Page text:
A search and rescue dog from Cheshire was rewarded for his outstanding devotion to duty while working in some of the most challenging places in the world, alongside the Cheshire Fire and Rescue Service and UK’s International Search and Rescue Team.
Bryn received his PDSA Order of Merit during a special ceremony at the Manchester Town Hall yesterday, 16 March, having worked as a search and rescue dog alongside his handler Steve Buckley since he was a puppy. In 2009, they became one of only four UK dog teams to attain the International Rescue Dog Organisation’s ‘mission readiness test’. The test consisted of "seven searches over 36 hours, a 10km march, dog first aid and working at height".
While Bryn has mostly worked with the Cheshire Fire and Rescue Service, he's been deployed to building collapses, missing persons’ searches and gas explosions throughout the UK as well as internationally. He lent a paw to the search and rescues efforts in Japan after the 2011 tsunami, as well as in Nepal following the devastating 2015 earthquake Bryn retired in May 2016, after an amazing career spanning 11 years.
Commenting on the award, Steve said, “Bryn has been a dedicated and exemplary search dog throughout his career. He never wavered from his mission and those working with him had complete faith in his detection skills. His skills have been used to set training standards across the world. Dogs like Bryn only come along once in a lifetime and I’m incredibly lucky to have worked beside him for the past 11 years. Receiving the PDSA Order of Merit is a fitting end to his distinguished career. I am so proud of him.”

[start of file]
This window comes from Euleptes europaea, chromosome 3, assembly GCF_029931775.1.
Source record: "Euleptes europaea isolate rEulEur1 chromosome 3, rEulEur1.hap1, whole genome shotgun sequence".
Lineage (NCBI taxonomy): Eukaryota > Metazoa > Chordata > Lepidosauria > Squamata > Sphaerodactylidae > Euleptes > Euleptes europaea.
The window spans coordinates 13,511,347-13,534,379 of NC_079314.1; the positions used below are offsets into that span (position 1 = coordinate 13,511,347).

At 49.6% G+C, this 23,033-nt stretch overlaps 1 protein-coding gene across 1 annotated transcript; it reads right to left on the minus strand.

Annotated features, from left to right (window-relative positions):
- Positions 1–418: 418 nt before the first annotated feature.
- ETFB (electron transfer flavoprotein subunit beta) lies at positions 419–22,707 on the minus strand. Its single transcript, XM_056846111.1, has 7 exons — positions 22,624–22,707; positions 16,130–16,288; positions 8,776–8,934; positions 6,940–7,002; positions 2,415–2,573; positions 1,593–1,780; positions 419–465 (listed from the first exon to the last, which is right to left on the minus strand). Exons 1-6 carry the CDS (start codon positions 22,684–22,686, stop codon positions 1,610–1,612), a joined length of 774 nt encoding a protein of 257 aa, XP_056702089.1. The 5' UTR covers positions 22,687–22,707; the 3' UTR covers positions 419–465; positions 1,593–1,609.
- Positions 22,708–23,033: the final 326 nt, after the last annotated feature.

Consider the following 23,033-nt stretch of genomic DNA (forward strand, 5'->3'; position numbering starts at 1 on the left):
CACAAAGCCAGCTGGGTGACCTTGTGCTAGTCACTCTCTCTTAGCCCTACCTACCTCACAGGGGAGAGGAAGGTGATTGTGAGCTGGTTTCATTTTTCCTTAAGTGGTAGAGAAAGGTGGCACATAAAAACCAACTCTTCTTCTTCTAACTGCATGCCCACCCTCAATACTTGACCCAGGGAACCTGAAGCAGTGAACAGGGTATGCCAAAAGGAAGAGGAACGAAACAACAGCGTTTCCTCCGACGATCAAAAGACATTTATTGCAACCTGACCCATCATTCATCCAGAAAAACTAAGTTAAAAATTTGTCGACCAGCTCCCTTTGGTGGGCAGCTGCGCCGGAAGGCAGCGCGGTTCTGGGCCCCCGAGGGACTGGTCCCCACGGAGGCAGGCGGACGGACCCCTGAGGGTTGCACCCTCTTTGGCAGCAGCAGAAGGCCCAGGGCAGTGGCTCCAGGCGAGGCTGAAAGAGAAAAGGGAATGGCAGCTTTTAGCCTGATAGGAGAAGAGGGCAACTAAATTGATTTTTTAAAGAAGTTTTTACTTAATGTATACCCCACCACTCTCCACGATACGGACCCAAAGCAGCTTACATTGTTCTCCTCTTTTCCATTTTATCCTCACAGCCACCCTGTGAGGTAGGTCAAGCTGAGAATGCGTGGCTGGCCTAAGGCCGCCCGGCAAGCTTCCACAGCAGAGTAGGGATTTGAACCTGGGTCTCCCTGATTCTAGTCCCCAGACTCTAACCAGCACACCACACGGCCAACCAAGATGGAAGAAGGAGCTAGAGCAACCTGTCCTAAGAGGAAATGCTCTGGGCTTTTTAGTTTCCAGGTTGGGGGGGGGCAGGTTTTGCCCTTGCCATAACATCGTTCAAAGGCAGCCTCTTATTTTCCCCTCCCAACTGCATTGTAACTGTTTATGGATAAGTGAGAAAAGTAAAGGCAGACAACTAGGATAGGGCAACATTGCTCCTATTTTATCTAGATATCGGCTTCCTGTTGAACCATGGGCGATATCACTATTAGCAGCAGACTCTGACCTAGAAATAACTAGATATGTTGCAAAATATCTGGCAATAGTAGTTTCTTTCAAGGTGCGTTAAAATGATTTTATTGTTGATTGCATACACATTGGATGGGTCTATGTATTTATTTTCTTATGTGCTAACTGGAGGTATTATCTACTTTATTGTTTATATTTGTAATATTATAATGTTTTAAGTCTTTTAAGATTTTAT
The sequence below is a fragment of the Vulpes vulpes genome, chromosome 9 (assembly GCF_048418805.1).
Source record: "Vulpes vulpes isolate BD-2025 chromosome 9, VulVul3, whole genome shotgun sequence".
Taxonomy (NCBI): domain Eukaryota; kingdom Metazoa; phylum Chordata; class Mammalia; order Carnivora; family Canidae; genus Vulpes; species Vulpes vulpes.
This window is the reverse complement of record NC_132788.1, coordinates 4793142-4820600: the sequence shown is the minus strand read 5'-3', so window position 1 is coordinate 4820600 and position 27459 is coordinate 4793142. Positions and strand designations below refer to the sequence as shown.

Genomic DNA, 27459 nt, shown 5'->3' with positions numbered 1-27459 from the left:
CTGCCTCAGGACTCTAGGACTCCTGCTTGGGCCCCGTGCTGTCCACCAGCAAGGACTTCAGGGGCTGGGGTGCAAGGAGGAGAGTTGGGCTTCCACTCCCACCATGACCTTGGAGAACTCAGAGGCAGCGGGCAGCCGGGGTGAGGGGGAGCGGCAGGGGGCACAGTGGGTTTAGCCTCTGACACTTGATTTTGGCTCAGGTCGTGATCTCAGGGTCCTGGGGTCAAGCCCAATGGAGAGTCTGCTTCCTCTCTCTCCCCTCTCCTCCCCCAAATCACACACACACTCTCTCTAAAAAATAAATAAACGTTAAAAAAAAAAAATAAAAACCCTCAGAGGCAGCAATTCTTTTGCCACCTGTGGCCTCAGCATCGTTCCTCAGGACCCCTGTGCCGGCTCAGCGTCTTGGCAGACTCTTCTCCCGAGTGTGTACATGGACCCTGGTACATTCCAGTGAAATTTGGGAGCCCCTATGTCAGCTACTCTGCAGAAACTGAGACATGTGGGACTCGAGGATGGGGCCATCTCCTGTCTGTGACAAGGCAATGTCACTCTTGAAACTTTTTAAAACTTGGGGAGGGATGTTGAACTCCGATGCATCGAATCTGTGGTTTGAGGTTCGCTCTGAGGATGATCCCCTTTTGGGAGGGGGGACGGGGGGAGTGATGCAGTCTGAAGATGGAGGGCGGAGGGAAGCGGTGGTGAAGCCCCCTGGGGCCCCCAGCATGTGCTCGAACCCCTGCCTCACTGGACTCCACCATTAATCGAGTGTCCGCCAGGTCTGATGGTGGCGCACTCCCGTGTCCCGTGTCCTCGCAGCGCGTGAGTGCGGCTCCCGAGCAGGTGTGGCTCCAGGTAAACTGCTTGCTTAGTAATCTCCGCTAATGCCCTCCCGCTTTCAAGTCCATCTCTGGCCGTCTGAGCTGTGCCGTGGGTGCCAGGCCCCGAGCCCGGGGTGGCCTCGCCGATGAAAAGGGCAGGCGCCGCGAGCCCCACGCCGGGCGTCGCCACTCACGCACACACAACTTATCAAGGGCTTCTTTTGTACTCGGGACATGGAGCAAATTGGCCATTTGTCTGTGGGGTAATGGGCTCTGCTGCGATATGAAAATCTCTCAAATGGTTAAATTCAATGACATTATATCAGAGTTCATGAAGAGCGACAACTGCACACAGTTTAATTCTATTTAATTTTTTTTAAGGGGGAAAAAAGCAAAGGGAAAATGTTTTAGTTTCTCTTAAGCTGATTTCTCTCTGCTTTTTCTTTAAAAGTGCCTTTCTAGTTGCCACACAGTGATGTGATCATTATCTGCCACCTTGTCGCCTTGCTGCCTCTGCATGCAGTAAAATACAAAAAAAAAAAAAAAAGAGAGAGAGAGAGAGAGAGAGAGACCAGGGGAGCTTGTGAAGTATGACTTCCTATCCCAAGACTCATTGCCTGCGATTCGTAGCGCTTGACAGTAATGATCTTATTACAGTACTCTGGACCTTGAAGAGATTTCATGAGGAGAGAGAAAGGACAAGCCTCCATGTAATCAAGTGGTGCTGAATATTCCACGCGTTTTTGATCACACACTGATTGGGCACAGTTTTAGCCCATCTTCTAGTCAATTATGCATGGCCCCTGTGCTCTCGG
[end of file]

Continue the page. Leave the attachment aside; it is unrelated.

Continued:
Head of Operational Policy and Assurance at Cheshire Fire and Rescue Service, Gus O’Rourke, said, “Bryn and Steve have been an integral part of our International Search and Rescue Team, always ready to fly out to wherever in the world they were needed. Bryn’s deployments haven’t been without incident; in Japan, where Steve and Bryn went to help in the aftermath of the 2011 earthquake and tsunami, Bryn received serious life-threatening injuries while searching through the debris. He was treated by a field surgeon for temporary respite until he could get expert veterinary treatment.
“The pair have also been at the forefront of training other dogs and handlers, both nationally and internationally, so the great work done by these teams will continue and evolve. Many, many people the world over owe their survival to the brave, courageous work done by the search and rescue dog teams and I am so proud of both Bryn and Steve for their massive and dedicated contribution. I wish them both a long, healthy and happy retirement.”
Images by Jon Super, courtesy of PDSA.